The Pacific region is defined by its ocean, but it is also isolated by it. The cost of this isolation has been reduced rates of growth over the long-term with non-resource rich Pacific islands nations growing at around 1% per annum over the past decade, far less than population growth. Small land areas and isolation are also major contributors to fragility in the region. Transport, energy and communication costs in the Pacific’s small islands and isolated rural regions are among the highest in the world.

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• Stephen P. Groff is Vice-President for East Asia, Southeast Asia and the Pacific at the Asian Development Bank in Manila.

Not swept under the pandanus mat

The Leaders' Meeting of the 43rd Pacific Islands Forum was held in the Cook Islands in late-August. The event was attended by delegates from over 60 countries, including high level dignitaries such as Hillary Clinton (first time for a US Secretary of State), and resulted in new donor funding in a range of areas, especially gender initiatives. Widespread media coverage highlighted the continued importance of the event.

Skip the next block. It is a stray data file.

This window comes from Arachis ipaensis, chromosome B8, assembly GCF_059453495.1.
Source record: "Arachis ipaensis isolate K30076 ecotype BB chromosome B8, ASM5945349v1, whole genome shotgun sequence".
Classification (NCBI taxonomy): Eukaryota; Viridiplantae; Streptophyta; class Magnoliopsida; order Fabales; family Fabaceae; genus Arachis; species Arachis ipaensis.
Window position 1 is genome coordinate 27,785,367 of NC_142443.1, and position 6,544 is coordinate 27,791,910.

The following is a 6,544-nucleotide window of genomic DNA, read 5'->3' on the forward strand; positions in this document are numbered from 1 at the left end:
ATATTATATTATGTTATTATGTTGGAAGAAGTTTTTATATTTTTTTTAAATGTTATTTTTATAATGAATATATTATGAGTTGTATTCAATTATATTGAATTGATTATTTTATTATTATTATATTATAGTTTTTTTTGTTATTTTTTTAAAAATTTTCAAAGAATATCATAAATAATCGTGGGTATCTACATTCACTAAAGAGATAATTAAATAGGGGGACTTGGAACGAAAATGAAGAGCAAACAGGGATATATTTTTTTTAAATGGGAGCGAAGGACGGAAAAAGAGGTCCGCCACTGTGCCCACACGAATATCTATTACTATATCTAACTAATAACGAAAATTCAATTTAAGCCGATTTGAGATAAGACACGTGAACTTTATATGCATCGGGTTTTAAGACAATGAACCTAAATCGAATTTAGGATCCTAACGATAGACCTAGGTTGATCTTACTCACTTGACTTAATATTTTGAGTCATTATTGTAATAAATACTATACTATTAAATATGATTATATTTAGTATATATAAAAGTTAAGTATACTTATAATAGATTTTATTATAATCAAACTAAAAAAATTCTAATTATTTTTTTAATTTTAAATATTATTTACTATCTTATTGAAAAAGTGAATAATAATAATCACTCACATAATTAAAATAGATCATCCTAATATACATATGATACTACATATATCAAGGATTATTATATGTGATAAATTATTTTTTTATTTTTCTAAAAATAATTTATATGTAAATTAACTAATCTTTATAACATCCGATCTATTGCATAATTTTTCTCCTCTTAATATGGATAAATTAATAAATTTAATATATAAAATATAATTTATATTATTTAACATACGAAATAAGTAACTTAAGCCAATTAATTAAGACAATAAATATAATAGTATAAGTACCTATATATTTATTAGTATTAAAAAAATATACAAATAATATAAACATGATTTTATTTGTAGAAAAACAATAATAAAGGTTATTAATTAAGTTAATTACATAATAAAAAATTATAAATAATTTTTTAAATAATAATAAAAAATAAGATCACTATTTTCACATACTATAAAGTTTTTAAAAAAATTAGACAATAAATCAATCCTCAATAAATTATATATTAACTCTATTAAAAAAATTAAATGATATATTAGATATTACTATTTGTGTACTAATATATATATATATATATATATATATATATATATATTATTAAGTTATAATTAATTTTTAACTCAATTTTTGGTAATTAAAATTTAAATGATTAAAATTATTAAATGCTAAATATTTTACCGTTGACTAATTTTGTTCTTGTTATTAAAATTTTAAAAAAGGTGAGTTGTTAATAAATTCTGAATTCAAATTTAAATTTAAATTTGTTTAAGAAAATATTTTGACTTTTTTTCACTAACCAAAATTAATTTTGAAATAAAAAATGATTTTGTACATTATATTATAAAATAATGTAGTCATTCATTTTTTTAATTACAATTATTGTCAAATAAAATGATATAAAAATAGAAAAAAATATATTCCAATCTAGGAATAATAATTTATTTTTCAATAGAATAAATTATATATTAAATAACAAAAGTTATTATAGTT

Largely ignored by the meeting was a damning review of the Pacific Islands Forum Secretariat (PIFS), the premier regional organisation that supports the Forum, is responsible for the implementation of the Pacific Plan, and is the permanent chair of the Council of Regional Organisations of the Pacific (CROP). The review of the Pacific Islands Forum Secretariat was commissioned by the Forum Officials' Committee, which oversees the activities of PIFS, and conducted by well-respected individuals in the region. Tessie Lambourne is the Foreign Affairs and Immigration Secretary for the Government of Kiribati and a long-standing member of the Forum Officials' Committee; Kolone Vaai is a former Financial Secretary for the Government of Samoa; and Peter Winder has considerable experience in public service management in New Zealand. The range of people interviewed for the review was extensive and included PIFS' management team and staff.